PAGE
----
And if the unemployment numbers continue to look good, if the employment numbers as far as jobs added continue to look good, and business leaders continue to believe that their companies are going to have business opportunities to continue to grow and if there's a win with North Korea in June, there's a lot for Republicans to hang their hat on and say, yes. You can get caught up in the Trump crisis as far as the chaos and the Twitter, et cetera. But look at your bottom line. Look at taxes. Look at the economy. And that's enough to get the same type of vote in 2018 that we saw in 2016...
GONYEA: OK, Gayle.
MCALLISTER: ...People polling one way and people voting a different way.
GONYEA: He holds up Watergate, at least in terms of the timeline. Are we kind of in the beginning stages of this in your point of view? What's your take on how it's playing out?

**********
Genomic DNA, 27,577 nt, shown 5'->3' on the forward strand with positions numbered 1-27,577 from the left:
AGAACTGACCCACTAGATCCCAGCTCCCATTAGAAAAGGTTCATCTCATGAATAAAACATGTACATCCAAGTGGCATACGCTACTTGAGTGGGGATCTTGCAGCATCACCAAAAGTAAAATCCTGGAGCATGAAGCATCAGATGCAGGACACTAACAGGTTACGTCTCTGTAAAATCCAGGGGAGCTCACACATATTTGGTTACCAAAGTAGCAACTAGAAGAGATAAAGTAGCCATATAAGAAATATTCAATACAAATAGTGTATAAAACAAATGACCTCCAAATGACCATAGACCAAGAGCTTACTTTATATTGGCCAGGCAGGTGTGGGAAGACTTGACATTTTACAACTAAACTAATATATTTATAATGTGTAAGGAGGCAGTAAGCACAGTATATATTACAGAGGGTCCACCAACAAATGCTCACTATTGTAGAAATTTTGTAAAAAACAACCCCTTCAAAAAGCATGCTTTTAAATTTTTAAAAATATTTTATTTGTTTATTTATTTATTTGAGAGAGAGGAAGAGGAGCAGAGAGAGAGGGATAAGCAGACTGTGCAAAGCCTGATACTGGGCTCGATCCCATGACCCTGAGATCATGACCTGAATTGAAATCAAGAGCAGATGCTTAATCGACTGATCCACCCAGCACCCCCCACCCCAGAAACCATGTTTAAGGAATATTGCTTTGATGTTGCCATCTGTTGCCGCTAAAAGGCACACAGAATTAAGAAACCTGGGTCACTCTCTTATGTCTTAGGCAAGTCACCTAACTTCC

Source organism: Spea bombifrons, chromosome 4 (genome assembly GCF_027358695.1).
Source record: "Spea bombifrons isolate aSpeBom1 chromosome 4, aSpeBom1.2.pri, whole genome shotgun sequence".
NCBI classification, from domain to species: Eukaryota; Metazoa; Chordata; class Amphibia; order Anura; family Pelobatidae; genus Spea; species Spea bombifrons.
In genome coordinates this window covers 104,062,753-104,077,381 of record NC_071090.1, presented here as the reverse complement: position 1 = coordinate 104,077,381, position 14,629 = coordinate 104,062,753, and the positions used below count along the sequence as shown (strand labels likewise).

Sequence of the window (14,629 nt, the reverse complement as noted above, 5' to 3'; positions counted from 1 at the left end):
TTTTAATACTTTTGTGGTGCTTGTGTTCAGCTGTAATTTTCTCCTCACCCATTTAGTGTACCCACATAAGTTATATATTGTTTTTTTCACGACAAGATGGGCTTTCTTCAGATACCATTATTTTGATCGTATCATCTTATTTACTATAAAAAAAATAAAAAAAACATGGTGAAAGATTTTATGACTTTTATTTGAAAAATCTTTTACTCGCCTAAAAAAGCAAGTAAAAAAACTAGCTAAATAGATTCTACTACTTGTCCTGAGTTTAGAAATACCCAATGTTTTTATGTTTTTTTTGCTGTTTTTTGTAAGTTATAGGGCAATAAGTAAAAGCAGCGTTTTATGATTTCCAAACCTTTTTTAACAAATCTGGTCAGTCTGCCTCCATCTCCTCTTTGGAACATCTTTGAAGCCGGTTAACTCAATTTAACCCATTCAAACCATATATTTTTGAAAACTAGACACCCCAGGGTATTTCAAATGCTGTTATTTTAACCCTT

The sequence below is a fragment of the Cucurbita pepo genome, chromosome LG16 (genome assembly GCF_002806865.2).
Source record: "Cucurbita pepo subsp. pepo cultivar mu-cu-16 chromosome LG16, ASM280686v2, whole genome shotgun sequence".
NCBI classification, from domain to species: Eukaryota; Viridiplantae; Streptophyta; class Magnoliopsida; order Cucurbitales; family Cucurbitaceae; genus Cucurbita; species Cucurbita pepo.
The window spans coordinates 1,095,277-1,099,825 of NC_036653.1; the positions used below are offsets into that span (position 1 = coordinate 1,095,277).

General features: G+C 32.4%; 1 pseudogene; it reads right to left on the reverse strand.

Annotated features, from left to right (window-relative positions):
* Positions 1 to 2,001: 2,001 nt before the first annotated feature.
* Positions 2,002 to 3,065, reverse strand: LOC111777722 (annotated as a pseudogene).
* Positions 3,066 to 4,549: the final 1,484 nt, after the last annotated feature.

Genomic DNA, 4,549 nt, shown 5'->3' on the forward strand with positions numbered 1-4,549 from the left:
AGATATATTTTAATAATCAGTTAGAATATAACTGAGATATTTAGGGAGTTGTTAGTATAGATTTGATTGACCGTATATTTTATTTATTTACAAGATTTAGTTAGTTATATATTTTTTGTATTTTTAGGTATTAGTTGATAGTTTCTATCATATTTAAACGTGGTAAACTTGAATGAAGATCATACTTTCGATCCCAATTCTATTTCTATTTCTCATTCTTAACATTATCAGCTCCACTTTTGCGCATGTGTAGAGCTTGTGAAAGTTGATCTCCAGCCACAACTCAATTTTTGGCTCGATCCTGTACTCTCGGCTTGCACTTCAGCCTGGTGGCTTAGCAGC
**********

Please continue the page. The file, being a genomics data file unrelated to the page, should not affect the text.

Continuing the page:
TROTTER: I would agree with Lenny that I think the Republicans are looking good for the midterm because of all the accomplishments under the Trump administration...
GONYEA: Despite historical trends.
TROTTER: ...And he - despite that. And he is doing all this with his team while trying to fend off this investigation. And that's why we see more and more revelations coming out of how the Trump campaign was treated completely differently than Hillary Clinton's campaign was treated by the Department of Justice and the FBI. There was a white-washing of her criminal activity. There was no indictment. There was no pursuant - no long pursuit of her close circle who had done all these things like taking information...
GONYEA: Criminal activity - certainly your interpretation of it. There were no charges brought.
TROTTER: And that's my exact point because the FBI decided that they were sure that she was going to win - the directors, not the field officers, but the very top - James Comey. They decided to let her off the hook. So I think when you go out to most of America, and they see President Trump is being mistreated by this special investigator and by this investigation, there's a strong call for the Department of Justice to shut down this investigation. So I think, if anything, if these revelations continue to come out - like, the FBI having an informant who was reporting on the Trump campaign to the FBI to get information - then that's only going to help President Trump.